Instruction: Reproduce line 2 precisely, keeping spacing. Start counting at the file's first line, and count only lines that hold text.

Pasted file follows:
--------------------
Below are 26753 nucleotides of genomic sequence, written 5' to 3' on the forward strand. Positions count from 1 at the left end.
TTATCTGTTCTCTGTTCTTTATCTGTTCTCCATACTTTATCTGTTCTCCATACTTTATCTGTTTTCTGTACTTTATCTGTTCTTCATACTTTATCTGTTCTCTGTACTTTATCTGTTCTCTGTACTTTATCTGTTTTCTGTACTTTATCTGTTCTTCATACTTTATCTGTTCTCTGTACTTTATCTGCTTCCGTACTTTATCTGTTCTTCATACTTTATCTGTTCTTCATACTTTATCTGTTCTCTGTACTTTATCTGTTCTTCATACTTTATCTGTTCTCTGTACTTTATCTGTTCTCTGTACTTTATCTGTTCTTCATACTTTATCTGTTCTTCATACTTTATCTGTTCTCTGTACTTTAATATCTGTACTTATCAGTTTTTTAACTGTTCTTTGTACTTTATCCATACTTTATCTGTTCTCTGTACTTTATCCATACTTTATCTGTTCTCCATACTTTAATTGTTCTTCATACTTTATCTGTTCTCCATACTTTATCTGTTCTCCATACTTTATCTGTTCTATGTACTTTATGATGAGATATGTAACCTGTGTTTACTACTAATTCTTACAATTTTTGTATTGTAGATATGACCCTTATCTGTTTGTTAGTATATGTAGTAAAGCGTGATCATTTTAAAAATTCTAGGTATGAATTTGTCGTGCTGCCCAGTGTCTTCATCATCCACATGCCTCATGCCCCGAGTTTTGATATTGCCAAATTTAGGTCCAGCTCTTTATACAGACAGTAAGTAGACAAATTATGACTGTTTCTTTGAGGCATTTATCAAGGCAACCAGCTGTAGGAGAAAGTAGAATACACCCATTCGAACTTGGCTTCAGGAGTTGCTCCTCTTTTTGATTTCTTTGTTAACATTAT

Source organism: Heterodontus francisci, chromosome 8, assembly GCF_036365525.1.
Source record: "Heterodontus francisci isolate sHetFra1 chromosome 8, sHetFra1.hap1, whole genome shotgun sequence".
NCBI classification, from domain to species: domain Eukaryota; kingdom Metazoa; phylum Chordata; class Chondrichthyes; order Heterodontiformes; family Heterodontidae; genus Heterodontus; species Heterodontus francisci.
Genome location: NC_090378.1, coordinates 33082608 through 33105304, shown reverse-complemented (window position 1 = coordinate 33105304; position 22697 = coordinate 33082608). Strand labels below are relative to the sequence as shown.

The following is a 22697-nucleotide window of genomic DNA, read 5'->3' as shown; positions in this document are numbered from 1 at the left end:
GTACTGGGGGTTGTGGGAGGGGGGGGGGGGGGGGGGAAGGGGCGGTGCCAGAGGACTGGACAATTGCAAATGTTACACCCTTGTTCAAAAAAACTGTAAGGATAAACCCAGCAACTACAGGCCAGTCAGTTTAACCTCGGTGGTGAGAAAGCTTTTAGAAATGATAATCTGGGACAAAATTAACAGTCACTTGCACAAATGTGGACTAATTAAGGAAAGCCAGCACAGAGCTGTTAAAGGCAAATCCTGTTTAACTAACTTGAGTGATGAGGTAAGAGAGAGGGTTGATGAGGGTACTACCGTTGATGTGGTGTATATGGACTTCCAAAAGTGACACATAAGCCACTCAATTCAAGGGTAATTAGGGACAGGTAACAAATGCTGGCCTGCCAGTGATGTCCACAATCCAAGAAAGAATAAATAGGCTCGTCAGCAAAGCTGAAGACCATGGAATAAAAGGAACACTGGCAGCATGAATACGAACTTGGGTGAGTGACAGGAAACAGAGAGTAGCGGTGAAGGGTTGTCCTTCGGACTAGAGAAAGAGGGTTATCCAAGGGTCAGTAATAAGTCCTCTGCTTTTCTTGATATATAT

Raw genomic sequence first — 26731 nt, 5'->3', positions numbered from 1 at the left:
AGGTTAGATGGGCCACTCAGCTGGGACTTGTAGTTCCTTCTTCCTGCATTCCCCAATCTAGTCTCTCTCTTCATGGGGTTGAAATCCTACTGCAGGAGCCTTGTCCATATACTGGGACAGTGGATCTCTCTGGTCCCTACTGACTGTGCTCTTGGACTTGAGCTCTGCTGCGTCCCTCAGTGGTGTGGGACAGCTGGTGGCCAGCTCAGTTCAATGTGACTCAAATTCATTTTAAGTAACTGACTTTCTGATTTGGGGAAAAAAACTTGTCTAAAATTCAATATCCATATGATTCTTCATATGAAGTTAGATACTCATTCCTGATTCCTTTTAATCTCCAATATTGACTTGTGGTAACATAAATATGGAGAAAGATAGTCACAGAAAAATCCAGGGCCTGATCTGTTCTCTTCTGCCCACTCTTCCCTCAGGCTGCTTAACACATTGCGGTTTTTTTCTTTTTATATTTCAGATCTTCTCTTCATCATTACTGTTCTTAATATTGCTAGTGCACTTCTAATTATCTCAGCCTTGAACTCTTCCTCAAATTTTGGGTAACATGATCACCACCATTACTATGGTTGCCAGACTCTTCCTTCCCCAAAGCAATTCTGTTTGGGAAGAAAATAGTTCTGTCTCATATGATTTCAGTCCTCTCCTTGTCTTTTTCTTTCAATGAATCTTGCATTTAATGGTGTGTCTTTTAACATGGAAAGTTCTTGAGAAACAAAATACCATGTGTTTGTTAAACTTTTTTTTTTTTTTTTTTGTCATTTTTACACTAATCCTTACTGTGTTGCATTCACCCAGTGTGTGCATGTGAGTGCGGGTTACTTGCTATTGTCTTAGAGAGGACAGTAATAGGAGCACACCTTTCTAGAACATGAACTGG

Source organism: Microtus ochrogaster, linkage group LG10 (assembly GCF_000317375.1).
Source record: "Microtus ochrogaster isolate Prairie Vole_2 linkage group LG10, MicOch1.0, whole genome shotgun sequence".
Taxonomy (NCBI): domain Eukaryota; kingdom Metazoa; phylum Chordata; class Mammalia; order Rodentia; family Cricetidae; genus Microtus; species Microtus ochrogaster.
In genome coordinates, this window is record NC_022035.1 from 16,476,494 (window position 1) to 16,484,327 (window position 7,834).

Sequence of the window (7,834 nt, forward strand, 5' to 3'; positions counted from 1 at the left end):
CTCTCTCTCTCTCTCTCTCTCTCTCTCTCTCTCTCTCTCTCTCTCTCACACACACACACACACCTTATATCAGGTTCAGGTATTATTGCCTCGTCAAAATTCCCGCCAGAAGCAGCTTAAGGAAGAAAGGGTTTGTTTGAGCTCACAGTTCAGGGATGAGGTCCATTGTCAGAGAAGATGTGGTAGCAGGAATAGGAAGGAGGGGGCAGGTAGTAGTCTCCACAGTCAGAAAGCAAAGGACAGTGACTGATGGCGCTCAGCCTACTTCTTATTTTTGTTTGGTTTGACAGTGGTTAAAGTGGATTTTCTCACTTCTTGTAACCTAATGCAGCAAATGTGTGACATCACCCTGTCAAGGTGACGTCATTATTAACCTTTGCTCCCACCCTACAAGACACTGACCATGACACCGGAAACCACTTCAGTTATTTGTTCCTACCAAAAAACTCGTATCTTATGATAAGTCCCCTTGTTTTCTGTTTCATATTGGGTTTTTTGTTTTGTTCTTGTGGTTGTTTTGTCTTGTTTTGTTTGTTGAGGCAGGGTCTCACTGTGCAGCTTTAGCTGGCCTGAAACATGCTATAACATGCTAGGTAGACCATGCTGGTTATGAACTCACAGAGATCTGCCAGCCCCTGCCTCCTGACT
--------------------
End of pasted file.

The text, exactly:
TTATCTGTTCTCTGTTCTTTATCTGTTCTCCATACTTTATCTGTTCTCCATACTTTATCTGTTTTCTGTACTTTATCTGTTCTTCATACTTTATCTGTTCTCTGTACTTTATCTGTTCTCTGTACTTTATCTGTTTTCTGTACTTTATCTGTTCTTCATACTTTATCTGTTCTCTGTACTTTATCTGCTTCCGTACTTTATCTGTTCTTCATACTTTATCTGTTCTTCATACTTTATCTGTTCTCTGTACTTTATCTGTTCTTCATACTTTATCTGTTCTCTGTACTTTATCTGTTCTCTGTACTTTATCTGTTCTTCATACTTTATCTGTTCTTCATACTTTATCTGTTCTCTGTACTTTAATATCTGTACTTATCAGTTTTTTAACTGTTCTTTGTACTTTATCCATACTTTATCTGTTCTCTGTACTTTATCCATACTTTATCTGTTCTCCATACTTTAATTGTTCTTCATACTTTATCTGTTCTCCATACTTTATCTGTTCTCCATACTTTATCTGTTCTATGTACTTTATGATGAGATATGTAACCTGTGTTTACTACTAATTCTTACAATTTTTGTATTGTAGATATGACCCTTATCTGTTTGTTAGTATATGTAGTAAAGCGTGATCATTTTAAAAATTCTAGGTATGAATTTGTCGTGCTGCCCAGTGTCTTCATCATCCACATGCCTCATGCCCCGAGTTTTGATATTGCCAAATTTAGGTCCAGCTCTTTATACAGACAGTAAGTAGACAAATTATGACTGTTTCTTTGAGGCATTTATCAAGGCAACCAGCTGTAGGAGAAAGTAGAATACACCCATTCGAACTTGGCTTCAGGAGTTGCTCCTCTTTTTGATTTCTTTGTTAACATTAT